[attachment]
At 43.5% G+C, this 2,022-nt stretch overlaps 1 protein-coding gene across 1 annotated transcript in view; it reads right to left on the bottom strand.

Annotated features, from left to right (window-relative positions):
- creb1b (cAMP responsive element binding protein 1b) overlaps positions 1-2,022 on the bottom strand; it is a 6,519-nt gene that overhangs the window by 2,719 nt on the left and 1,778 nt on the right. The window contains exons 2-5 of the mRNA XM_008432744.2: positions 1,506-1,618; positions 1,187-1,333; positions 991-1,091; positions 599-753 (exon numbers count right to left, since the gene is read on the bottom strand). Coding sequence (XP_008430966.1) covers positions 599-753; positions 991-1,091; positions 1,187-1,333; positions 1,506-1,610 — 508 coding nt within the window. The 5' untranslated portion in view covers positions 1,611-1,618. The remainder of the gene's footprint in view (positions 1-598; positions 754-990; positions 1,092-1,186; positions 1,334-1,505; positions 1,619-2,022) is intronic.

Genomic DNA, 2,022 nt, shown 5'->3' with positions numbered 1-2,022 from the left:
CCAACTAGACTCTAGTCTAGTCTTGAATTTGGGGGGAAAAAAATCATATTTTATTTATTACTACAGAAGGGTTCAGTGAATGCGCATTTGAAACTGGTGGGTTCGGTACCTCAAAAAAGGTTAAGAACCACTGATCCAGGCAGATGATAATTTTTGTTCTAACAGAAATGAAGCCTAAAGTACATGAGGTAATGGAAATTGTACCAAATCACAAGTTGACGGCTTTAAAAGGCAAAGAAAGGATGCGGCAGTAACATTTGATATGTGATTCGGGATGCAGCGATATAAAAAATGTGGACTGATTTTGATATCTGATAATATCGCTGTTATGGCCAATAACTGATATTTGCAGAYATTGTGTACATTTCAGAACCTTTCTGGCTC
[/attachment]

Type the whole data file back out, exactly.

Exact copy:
At 43.5% G+C, this 2,022-nt stretch overlaps 1 protein-coding gene across 1 annotated transcript in view; it reads right to left on the bottom strand.

Annotated features, from left to right (window-relative positions):
- creb1b (cAMP responsive element binding protein 1b) overlaps positions 1-2,022 on the bottom strand; it is a 6,519-nt gene that overhangs the window by 2,719 nt on the left and 1,778 nt on the right. The window contains exons 2-5 of the mRNA XM_008432744.2: positions 1,506-1,618; positions 1,187-1,333; positions 991-1,091; positions 599-753 (exon numbers count right to left, since the gene is read on the bottom strand). Coding sequence (XP_008430966.1) covers positions 599-753; positions 991-1,091; positions 1,187-1,333; positions 1,506-1,610 — 508 coding nt within the window. The 5' untranslated portion in view covers positions 1,611-1,618. The remainder of the gene's footprint in view (positions 1-598; positions 754-990; positions 1,092-1,186; positions 1,334-1,505; positions 1,619-2,022) is intronic.

Genomic DNA, 2,022 nt, shown 5'->3' with positions numbered 1-2,022 from the left:
CCAACTAGACTCTAGTCTAGTCTTGAATTTGGGGGGAAAAAAATCATATTTTATTTATTACTACAGAAGGGTTCAGTGAATGCGCATTTGAAACTGGTGGGTTCGGTACCTCAAAAAAGGTTAAGAACCACTGATCCAGGCAGATGATAATTTTTGTTCTAACAGAAATGAAGCCTAAAGTACATGAGGTAATGGAAATTGTACCAAATCACAAGTTGACGGCTTTAAAAGGCAAAGAAAGGATGCGGCAGTAACATTTGATATGTGATTCGGGATGCAGCGATATAAAAAATGTGGACTGATTTTGATATCTGATAATATCGCTGTTATGGCCAATAACTGATATTTGCAGAYATTGTGTACATTTCAGAACCTTTCTGGCTC